The Great War - The Forgotten Front
Most people, especially the younger generations, do not know much about the “Great War” (World War I – 1914-1918). It often is comprised into a few sentences.
1n June 2014, Hapsburg crown prince Franz Ferdinand and his wife Sophie were assassinated in the Serbian capital Sarajevo. This started World War I. When it finished in 1918, the “Great War” had cost over 15 million lives, with another 20 million military mentioned as wounded or missing. After the war, the Austro-Hungarian Empire was split up and several states regained or obtained independence, including Czechoslovakia.
The one other fact most people remember is the trench warfare on the Western Front, especially around Verdun in France.
However, the history is much wider, and it is important even – or especially – a century later to preserve and remember that heritage. The links and similarities with contemporary conflicts is large. In the Austrian-Italian mountains, the “forgotten front” (Isonzo front) claimed as many dead, missing and wounded as the trench warfare on the Western Front, Verdun. Today, mountain ranges still show rock trenches and simple bunkers. In the midst of bitter cold winters, soldiers of the Central and Allied forces faced off for several years, with little gains on either side. Food for humans and transport animals had to be hauled up onto steep hills. Burying fallen comrades or hauling wounded to the back was a near to impossible task. As a diary mentioned it: the Italians attacked us during day with mortars and riffle charges, during the night we tried to repair the barbed wire and trenches protecting us. This time, we had to beat them back with bayonets. We lost five men today, the Italians about double.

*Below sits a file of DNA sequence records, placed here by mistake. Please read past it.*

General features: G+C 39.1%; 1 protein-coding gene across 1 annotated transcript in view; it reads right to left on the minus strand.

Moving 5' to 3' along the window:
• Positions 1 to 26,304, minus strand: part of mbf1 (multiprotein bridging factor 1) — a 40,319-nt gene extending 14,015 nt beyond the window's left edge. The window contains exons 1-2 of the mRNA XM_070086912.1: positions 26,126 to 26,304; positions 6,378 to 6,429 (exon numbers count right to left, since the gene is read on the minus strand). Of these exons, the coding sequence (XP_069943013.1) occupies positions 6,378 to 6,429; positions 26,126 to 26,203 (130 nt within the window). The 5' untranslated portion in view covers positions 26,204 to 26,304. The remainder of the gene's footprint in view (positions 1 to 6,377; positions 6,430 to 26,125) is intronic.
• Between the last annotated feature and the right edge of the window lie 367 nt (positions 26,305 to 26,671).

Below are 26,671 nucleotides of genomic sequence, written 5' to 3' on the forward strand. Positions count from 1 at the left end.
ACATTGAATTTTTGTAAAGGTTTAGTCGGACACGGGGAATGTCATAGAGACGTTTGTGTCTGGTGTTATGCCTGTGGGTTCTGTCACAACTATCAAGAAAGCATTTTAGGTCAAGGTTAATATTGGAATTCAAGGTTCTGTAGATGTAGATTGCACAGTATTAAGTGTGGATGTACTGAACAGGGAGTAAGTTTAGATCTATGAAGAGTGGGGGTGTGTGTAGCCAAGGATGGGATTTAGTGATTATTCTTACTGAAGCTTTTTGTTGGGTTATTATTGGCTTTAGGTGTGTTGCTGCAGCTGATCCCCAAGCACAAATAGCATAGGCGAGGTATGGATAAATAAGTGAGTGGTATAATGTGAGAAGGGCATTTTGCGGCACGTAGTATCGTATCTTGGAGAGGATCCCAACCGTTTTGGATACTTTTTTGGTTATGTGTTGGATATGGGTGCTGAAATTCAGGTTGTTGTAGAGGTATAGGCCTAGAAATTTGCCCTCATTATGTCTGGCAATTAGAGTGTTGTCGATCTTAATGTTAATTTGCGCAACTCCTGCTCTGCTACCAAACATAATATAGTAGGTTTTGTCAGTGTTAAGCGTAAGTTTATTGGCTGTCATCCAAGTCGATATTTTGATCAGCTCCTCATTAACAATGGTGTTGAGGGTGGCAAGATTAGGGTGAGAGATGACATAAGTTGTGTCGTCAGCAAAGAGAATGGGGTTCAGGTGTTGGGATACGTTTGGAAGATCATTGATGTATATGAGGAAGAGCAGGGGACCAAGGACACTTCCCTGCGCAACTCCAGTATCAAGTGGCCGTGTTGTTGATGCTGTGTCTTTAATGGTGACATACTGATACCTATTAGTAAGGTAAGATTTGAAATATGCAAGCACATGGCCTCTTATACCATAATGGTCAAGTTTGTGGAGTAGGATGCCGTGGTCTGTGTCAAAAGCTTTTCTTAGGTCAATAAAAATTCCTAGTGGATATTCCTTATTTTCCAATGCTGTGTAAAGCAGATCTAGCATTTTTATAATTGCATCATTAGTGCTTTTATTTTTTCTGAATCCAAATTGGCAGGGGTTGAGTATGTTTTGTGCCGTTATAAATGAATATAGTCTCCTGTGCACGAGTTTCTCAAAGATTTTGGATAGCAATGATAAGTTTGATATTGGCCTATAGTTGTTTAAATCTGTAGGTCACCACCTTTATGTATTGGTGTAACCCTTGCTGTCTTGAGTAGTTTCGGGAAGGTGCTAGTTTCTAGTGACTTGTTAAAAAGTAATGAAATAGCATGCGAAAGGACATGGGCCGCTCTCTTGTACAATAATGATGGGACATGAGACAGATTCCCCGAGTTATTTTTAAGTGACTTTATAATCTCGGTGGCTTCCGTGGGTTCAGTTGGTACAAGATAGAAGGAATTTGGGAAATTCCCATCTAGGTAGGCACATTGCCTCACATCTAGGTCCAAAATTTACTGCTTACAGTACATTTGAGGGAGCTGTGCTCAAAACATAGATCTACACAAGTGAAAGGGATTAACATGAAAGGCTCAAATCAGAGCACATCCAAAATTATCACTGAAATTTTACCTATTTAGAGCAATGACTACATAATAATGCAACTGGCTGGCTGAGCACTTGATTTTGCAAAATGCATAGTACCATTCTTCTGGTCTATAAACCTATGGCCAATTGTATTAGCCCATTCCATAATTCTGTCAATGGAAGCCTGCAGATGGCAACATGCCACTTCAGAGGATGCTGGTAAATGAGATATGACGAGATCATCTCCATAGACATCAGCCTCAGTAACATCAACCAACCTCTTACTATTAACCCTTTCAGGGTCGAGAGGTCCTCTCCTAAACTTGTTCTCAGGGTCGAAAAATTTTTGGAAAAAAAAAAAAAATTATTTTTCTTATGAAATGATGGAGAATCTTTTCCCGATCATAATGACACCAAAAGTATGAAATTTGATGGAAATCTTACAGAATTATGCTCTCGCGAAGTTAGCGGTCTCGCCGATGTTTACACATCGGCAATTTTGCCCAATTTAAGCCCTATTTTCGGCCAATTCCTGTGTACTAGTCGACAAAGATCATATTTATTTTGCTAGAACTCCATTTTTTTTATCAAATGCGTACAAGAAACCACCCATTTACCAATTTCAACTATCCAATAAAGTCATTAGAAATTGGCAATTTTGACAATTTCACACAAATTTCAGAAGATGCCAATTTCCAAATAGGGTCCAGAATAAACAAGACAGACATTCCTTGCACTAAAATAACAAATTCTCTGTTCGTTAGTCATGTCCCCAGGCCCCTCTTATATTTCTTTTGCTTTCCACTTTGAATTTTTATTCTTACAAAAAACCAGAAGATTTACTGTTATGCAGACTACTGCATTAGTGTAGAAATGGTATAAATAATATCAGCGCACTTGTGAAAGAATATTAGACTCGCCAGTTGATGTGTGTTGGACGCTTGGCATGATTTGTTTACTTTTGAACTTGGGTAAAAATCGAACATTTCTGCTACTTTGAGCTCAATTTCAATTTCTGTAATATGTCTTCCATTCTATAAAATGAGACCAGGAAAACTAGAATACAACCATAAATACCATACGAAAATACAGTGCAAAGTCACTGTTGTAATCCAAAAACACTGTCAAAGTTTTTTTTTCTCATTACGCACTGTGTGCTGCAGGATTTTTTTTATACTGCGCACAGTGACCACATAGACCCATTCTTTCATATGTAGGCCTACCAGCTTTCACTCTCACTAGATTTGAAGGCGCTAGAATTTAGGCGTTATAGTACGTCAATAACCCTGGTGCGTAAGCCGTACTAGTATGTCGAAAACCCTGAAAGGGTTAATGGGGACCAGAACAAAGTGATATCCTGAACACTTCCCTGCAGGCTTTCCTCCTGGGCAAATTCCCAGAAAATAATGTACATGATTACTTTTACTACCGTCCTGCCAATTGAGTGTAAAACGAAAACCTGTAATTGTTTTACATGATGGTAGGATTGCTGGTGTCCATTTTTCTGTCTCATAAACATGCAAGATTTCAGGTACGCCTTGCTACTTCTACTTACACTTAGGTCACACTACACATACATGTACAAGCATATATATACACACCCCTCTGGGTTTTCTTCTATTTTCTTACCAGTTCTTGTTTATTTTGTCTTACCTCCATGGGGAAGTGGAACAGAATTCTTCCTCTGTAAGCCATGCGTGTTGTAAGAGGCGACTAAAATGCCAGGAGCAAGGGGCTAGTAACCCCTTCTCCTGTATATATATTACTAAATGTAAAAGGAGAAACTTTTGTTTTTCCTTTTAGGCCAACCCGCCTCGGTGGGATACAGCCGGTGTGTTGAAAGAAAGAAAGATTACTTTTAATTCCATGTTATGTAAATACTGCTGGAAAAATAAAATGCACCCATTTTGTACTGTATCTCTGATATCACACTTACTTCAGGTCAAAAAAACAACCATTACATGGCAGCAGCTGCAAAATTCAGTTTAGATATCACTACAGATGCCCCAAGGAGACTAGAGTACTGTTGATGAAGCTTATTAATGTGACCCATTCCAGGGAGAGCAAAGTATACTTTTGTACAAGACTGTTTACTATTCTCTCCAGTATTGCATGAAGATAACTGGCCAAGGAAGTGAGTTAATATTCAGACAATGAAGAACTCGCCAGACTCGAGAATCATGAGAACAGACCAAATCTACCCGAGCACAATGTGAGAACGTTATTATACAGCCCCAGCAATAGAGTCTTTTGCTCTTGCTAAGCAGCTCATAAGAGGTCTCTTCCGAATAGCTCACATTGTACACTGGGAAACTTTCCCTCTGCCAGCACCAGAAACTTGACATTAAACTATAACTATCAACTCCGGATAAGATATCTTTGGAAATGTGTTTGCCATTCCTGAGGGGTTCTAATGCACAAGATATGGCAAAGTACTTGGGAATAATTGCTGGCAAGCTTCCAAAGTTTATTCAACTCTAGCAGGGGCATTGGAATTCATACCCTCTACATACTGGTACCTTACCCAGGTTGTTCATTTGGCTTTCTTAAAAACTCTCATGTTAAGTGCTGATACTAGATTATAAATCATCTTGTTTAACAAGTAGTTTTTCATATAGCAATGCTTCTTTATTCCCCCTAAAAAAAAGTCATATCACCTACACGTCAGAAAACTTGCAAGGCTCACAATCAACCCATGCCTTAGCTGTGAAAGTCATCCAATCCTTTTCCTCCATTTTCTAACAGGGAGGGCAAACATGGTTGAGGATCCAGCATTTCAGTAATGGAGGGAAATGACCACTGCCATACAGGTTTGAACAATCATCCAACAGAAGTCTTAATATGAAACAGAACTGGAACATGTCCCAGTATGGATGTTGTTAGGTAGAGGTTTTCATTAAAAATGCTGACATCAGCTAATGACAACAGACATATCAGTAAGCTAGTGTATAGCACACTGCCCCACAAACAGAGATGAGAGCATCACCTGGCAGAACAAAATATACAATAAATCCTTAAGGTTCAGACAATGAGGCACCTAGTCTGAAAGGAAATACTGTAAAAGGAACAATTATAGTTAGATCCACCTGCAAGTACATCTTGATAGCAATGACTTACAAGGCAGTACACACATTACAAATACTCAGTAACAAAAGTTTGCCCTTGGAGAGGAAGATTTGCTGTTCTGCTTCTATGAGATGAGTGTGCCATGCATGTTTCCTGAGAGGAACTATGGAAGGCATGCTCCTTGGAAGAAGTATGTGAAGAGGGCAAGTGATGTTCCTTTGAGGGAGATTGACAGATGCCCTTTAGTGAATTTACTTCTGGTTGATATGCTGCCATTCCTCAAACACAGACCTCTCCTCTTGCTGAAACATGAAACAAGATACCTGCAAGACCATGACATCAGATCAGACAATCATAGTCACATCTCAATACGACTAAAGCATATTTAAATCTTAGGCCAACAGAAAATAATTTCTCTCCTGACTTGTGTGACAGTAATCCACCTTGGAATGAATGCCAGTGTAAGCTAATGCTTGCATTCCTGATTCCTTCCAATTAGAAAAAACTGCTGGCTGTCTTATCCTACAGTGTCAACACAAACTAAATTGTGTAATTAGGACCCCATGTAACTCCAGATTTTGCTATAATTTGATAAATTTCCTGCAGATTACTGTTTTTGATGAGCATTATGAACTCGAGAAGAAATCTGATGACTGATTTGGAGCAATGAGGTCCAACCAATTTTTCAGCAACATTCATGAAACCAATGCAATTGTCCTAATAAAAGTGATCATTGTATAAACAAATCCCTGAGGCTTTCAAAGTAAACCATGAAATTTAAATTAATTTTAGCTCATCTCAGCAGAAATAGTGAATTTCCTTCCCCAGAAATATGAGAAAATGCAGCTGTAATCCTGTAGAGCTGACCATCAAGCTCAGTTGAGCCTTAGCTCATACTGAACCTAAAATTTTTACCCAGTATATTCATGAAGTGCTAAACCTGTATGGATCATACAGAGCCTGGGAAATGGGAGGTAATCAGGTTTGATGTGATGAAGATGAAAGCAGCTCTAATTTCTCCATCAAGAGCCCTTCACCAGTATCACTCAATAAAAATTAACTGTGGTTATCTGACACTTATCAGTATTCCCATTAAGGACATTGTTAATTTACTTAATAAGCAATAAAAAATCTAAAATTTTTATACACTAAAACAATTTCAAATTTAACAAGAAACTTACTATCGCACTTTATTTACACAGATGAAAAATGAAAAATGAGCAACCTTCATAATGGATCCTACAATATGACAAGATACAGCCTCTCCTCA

Most Czech villages have small monuments commemorating the fallen. What most people do not know, is that all of these soldiers were killed far away from home; on Czech soil, no fighting took place! Some even died in POW camps in Sicily, Italy, far away from any front. Czechoslovak politicians in London were already negotiating for the country to regain its independence after over four centuries of Hapsburg dominance. Over time, close to 80 000 or more Czechoslovak people, both military and civilian, enlisted in the so-called Czechoslovak Legion. Many of them even broke away from the Austro-Hungarian army. The Legion fought on the side of the Allied, mainly in Russia. Blocked by events following the Russian Revolution, they were forced to cross Russia by confiscated trains eastward to Vladivostok to be able to return home after the war.
With developing education materials, trails, and new exhibitions, the Rozmberk Society tries to help preserve and keep alive both the tangible and intangible heritage of this war.